professor, should not have spent half of his life writing books outside of his

     Around 1989 I had occasion to meet Wendy Doniger O'Flaherty at a
booksigning a few blocks away from her U. of Chicago Divinity School office.
She had a flirtatious, middle-aged smile, and pointed at me and said: "I know
you!  You're on one of those day-time soaps, aren't you?"  Ouch!  I denied the
accusation and spoke of my being familiar with her first published work when
(while a Sanskrit and Indian Studies Ph.D. candidate at Harvard) she helped R.
Gordon Wasson translate some Vedic material for his 1968 Soma: Divine
Mushroom of Immortality.  Wendy lowered her eyes and said, "Right, ...I
know what you are..."  Way ouch!  Not "who," mind you, but "what" I am...
I've regarded her as an ...unkind woman since that meeting and her review of
Campbell's biography certainly did nothing to change my original assessment.
Joe was naturally a nice guy; Wendy is ...not that nice of a person.

     Campbell was always a voracious reader and collected the research of
others, rather than being involved in any actual studies or personally doing any
fieldwork.  In his later years he became attracted to radical ideas involving
hyper-diffusion, ancient mariners, and with an association with Prof. Marija
Gimbutas (the "Goddess" archaeologist), he transferred his early suspicions of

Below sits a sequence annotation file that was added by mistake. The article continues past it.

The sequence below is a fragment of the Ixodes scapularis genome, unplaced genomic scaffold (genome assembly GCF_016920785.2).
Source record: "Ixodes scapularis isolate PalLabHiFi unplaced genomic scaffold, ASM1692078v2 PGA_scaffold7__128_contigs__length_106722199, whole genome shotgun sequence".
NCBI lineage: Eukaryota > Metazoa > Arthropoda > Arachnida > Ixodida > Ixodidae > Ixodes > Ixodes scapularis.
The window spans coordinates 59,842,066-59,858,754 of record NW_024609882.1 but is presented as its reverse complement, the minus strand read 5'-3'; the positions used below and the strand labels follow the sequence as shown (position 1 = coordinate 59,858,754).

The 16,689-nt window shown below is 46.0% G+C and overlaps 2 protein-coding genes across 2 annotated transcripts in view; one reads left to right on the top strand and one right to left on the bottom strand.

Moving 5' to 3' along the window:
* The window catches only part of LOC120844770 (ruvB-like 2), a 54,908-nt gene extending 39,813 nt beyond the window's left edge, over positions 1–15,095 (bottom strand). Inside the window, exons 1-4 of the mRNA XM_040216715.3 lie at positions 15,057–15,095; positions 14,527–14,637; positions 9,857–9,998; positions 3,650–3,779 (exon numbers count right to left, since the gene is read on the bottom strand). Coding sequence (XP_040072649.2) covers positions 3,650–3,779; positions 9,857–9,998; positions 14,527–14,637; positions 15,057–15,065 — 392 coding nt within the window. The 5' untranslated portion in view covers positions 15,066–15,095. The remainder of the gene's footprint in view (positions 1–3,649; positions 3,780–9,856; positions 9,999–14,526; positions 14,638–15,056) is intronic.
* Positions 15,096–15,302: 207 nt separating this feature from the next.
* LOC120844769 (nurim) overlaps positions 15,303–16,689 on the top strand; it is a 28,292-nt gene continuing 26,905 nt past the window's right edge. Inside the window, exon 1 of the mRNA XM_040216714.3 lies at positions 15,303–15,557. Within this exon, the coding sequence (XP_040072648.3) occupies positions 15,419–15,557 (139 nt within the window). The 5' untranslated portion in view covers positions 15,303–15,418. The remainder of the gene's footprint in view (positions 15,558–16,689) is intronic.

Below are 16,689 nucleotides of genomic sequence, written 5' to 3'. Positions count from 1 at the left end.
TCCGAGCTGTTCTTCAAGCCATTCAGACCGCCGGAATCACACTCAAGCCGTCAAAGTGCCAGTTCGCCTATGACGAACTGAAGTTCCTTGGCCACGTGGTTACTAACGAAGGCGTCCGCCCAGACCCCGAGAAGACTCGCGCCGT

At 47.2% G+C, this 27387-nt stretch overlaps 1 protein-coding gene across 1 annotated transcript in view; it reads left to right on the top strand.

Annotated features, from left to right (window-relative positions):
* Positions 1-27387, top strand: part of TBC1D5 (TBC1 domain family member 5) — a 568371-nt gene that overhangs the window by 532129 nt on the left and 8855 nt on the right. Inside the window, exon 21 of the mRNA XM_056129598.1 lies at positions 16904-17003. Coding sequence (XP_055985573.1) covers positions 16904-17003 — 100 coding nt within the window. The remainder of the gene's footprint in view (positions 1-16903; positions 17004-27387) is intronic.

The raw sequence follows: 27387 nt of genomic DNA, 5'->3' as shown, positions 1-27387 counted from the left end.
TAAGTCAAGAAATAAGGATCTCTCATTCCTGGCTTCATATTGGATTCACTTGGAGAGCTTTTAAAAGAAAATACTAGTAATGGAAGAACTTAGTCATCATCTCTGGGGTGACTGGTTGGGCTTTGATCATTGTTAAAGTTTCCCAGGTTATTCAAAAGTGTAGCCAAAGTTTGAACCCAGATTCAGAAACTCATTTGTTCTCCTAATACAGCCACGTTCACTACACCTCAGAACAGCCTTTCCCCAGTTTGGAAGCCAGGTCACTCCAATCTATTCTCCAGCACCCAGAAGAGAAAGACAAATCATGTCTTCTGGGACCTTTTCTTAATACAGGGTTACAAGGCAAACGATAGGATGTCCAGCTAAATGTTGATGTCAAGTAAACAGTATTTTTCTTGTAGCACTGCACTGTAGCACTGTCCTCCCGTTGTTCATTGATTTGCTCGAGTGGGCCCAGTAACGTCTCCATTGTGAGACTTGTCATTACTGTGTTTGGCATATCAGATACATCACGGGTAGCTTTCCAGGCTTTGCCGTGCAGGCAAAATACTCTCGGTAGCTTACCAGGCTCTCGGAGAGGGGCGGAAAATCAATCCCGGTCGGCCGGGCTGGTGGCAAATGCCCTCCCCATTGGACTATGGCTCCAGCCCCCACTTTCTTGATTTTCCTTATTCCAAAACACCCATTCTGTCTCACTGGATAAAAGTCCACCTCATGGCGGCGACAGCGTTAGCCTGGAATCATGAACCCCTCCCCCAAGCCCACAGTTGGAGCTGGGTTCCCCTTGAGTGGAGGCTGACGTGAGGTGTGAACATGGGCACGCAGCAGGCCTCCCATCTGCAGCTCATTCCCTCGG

a mythogenic center in Sumer to Gimbutas, her work with Ice Age and
Neolithic Old Europe, and her theories of an early matriarchal society.  Such
associations involved Joe becoming open to new ideas (and surely increased his
popularity), but seems to have attracted much criticism from academics.

     An interesting, though ridiculously biased, criticism of Campbell is in print
and online from a Dr. Tom Synder.  Synder (allegedly) achieved salvation and
became a Christian after receiving his Ph.D. from Northwestern University.
The title of his dissertation?  Would you believe "Sacred Encounters: The
Myth of the Hero in the Horror, Science Fiction, Fantasy Films of George
Lucas and Steven Spielberg"?  And Northwestern, in my hometown of
Chicago, is handing out doctorates in 'film-studies' about ...Star Wars?  Gee,
maybe there is an intellectual side to this silly sci-fi series after all.  There may
well be, but not with dogmatic Christians like Synder. [Click  here  to check out
Synder's web-page on Campbell.]

     Time devoted its April 26, 1999 cover to Star Wars Episode One: The
Phantom Menace and the issue featured a long article about the making and
background of the new film, as well as an interview by Bill Moyers with
George Lucas.  Yup, ...that Moyers guy again.  Moyers mentions Wendy
Doniger, drops the name of Kierkegaard, and generally tries to lend some
credence to the popular view that Lucas is doing something different than
"space opera" films.  Lucas says in the interview that he wants young people to
think for a second (though it's unclear whether this thought should take place
before, during, or after the kids have spent their nine bucks) ...about God ...and
the Force ...and the mystery.  Once more...  They're just movies!

     Personally, I'm just going to sit back, eat my popcorn and Raisinettes, and
enjoy the film this Wednesday.  I'll save any deep thoughts for the fourth
Indiana Jones film (purportedly about Atlantis).

[Note: For some critical comments about Gimbutas, click  here.  And for more
on Joe Campbell, his life, and works, click  here.]

trying to remember where I put my bliss,